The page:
Text("Perfectly balanced \n like everything should be.")
                        .padding(.bottom, 30)
                     // This creates the 3 rings graphs   
                    self.createGrapth().frame(minWidth: 0.0, maxWidth: .infinity)
                    HStack {
                            Rectangle().modifier(NutrientModifier(color: .ring1color1) )
                            Rectangle().modifier(NutrientModifier(color: .ring2color2) )
                            Rectangle().modifier(NutrientModifier(color: .ring3color2) )
                }.padding().navigationBarTitle(Text(""), displayMode: .inline).navigationBarItems(trailing: self.trailingButton())

This code is self-explanatory, you will get an error because there’s no createGraph and trailingButton functions yet. Let’s now create those:

Put this inside the RingGraph struct but below the body block:

private func createGraph() -> some View{
        let width = UIScreen.main.bounds.width - 20
            ZStack {
                RingView(percent: self.$percent1, thickness: self.thickness, fontSize: 15, gradientColors: gRing1).frame(width: width - thickness, height: width - thickness )
                RingView(percent: self.$percent2, thickness:  self.thickness, fontSize: 15, gradientColors: gRing2).frame(width: width - thickness * 3, height: width - thickness * 3)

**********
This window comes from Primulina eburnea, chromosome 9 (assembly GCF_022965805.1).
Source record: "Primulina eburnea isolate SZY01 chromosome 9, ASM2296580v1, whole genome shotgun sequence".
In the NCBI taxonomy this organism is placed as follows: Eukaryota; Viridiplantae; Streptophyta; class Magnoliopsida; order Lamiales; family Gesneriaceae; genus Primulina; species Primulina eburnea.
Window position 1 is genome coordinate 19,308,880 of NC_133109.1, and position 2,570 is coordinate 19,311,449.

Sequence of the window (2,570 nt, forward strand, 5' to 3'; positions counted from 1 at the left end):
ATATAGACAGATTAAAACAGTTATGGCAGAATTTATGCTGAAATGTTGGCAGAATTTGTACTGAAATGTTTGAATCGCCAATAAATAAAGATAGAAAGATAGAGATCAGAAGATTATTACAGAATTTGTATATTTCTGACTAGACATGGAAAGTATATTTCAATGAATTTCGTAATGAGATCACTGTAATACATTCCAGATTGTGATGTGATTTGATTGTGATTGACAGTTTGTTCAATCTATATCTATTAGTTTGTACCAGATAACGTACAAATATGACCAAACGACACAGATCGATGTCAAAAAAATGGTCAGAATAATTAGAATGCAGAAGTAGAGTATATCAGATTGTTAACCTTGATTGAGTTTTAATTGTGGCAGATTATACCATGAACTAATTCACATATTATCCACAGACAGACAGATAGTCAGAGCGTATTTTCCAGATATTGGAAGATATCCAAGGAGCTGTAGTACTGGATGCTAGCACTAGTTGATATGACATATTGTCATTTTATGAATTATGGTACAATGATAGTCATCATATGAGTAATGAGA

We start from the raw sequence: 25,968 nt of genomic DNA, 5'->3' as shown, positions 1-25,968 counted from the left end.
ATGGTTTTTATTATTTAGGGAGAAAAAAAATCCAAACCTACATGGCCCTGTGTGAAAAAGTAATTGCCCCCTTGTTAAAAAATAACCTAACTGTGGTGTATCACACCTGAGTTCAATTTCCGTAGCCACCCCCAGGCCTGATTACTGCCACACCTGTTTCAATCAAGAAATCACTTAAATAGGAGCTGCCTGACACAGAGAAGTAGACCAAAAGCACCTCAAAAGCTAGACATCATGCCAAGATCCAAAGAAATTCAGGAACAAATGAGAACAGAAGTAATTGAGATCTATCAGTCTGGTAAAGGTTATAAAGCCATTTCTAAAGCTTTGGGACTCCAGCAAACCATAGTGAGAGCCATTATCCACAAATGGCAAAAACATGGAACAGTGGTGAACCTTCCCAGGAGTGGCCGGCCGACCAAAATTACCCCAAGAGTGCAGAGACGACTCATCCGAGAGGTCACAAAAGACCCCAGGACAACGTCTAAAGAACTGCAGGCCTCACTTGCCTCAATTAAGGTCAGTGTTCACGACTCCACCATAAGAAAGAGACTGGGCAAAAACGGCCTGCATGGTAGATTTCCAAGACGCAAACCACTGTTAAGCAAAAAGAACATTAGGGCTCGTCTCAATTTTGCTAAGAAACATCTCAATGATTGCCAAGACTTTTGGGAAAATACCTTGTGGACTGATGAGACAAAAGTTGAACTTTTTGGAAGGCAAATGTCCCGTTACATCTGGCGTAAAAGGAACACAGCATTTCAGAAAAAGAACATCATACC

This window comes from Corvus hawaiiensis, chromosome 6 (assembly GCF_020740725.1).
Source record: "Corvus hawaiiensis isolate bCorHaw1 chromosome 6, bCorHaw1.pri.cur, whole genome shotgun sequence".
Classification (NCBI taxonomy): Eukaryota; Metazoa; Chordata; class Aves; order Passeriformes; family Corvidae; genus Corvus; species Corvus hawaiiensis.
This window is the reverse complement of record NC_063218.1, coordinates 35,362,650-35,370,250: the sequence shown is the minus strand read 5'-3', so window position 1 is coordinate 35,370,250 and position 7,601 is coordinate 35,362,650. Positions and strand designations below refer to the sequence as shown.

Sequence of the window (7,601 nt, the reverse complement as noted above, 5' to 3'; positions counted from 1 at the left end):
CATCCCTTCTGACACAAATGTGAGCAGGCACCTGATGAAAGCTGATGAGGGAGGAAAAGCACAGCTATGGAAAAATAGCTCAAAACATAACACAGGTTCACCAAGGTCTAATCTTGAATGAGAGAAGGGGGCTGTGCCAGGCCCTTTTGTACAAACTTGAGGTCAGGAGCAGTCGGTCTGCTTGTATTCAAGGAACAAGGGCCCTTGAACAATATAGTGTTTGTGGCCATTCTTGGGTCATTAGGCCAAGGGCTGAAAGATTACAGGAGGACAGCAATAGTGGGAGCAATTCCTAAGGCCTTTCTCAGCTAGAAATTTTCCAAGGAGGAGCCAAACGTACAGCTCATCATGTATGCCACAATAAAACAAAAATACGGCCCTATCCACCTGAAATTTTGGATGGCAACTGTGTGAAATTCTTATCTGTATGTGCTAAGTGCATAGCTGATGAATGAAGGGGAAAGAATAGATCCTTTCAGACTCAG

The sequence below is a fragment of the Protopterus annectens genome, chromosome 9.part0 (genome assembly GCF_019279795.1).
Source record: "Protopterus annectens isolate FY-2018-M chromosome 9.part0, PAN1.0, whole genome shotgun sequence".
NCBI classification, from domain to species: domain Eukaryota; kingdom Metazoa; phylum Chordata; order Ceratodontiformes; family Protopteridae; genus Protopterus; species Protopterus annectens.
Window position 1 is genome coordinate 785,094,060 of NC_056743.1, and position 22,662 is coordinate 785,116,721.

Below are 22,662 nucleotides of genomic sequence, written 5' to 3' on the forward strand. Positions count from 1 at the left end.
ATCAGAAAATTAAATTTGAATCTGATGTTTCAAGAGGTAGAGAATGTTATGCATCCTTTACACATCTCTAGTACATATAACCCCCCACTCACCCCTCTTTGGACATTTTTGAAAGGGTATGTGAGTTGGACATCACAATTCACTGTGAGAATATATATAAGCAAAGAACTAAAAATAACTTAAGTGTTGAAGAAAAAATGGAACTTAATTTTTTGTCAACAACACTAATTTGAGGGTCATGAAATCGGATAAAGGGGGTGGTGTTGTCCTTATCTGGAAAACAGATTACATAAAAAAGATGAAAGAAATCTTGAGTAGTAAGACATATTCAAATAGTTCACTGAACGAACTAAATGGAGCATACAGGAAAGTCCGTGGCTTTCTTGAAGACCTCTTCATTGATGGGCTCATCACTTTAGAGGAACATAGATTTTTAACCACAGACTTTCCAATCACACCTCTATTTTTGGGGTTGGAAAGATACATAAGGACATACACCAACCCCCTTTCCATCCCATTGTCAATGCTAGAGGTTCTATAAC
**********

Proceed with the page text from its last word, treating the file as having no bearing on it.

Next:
RingView(percent: self.$percent3, thickness:  self.thickness, fontSize: 15, gradientColors: gRing3).frame(width: width - thickness * 5, height: width - thickness * 5)
    private func trailingButton() -> some View{
          return Button(action: {
              withAnimation(.easeInOut(duration: 1)) {
                  self.percent1 = Double.random(in: 1...100)
                  self.percent2 = Double.random(in: 1...100)
                  self.percent3 = Double.random(in: 1...100)
          }) {
              Image(systemName: "arrow.clockwise")
                  .frame(width: 25, height: 30)

As you can see, those are 2 separate functions. The first one creates the 3 rings and the second one. generates 3 random numbers between 1 and 100 for each of the rings.


That’s it folks…. The RingView can be used in any scenario you can think of. Feel free to play with the code, modify it if you want, you’ll learn better that way. Happy coding. Enjoy!!!